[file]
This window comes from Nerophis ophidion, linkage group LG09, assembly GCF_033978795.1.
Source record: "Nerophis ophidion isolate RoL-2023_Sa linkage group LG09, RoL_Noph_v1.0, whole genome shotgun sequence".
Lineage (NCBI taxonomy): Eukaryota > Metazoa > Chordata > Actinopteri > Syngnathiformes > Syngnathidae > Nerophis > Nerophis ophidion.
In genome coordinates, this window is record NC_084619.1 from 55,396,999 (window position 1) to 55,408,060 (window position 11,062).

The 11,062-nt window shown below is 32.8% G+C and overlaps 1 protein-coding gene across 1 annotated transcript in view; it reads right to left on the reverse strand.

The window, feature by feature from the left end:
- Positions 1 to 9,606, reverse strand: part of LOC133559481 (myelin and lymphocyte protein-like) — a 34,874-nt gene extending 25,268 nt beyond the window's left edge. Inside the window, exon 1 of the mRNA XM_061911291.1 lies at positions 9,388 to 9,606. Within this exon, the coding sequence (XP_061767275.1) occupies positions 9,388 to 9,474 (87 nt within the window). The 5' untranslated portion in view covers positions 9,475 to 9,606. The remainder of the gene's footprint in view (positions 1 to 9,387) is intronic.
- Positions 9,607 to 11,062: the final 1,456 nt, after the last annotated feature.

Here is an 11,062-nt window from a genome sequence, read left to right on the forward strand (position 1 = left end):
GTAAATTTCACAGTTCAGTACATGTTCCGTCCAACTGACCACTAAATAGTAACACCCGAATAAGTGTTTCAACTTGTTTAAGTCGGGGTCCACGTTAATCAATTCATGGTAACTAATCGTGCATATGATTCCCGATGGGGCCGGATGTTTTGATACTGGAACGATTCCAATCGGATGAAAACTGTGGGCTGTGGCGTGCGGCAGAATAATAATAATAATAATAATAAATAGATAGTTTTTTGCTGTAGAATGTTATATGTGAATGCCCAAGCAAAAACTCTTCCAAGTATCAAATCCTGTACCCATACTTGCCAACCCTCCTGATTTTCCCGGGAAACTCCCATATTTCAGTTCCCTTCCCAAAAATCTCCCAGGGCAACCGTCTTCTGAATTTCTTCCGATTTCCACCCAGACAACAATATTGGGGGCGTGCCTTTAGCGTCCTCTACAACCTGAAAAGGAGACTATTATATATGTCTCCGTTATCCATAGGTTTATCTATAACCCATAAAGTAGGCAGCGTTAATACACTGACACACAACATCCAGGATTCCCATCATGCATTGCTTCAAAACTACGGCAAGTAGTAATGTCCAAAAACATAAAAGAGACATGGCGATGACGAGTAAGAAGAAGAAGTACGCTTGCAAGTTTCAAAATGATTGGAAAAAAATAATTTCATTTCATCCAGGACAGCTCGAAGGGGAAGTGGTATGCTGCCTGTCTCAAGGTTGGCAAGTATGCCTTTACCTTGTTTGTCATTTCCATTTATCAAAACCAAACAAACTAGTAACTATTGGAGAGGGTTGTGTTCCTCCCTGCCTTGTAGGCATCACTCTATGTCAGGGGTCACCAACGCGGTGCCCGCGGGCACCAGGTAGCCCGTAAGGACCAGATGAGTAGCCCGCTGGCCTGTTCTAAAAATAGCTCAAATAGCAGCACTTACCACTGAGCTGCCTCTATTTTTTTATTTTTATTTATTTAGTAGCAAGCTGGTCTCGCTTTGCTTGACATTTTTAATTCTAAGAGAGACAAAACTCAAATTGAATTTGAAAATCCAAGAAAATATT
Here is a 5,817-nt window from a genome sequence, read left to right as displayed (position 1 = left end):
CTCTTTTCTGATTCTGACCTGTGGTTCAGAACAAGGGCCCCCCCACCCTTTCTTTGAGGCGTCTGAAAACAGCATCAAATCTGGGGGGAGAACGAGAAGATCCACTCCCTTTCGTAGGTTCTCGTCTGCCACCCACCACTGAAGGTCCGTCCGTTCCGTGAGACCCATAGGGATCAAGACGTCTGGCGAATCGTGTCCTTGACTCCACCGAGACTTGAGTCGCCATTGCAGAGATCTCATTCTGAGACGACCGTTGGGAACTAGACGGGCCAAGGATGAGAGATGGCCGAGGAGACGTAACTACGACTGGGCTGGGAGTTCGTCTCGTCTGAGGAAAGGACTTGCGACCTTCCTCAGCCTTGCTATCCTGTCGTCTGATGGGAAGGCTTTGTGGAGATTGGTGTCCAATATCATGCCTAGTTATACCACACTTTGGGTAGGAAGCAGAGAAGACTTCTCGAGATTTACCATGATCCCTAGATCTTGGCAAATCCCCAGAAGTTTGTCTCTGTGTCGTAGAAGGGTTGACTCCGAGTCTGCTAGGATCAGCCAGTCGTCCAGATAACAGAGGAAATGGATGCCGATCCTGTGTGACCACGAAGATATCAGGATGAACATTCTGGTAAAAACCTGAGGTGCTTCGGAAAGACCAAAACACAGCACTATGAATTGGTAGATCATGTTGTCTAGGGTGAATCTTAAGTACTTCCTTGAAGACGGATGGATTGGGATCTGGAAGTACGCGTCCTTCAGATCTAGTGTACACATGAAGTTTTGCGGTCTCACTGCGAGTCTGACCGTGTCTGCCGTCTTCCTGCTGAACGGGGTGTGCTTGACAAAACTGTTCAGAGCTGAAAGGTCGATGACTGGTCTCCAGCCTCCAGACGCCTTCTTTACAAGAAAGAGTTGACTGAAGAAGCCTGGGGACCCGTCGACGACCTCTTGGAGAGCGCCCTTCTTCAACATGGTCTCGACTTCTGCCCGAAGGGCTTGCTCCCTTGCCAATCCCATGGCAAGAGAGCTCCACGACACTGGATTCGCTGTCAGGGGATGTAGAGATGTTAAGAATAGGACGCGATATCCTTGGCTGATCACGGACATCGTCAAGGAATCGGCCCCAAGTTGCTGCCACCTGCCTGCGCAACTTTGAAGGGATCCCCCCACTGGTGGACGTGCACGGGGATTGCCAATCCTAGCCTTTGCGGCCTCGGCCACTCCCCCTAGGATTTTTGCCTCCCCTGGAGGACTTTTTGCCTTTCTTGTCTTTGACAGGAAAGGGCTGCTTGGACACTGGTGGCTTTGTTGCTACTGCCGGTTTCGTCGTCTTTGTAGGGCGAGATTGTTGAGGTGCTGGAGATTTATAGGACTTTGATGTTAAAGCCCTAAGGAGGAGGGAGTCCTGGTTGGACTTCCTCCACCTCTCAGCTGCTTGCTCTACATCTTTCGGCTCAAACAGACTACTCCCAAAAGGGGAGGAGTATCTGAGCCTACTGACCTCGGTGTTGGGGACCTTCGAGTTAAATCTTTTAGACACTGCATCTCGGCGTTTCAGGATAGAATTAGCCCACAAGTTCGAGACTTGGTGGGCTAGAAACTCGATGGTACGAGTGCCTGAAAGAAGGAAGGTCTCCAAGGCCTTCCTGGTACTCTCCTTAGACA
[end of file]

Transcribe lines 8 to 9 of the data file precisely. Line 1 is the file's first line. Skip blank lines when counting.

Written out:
- Positions 9,607 to 11,062: the final 1,456 nt, after the last annotated feature.

Here is an 11,062-nt window from a genome sequence, read left to right on the forward strand (position 1 = left end):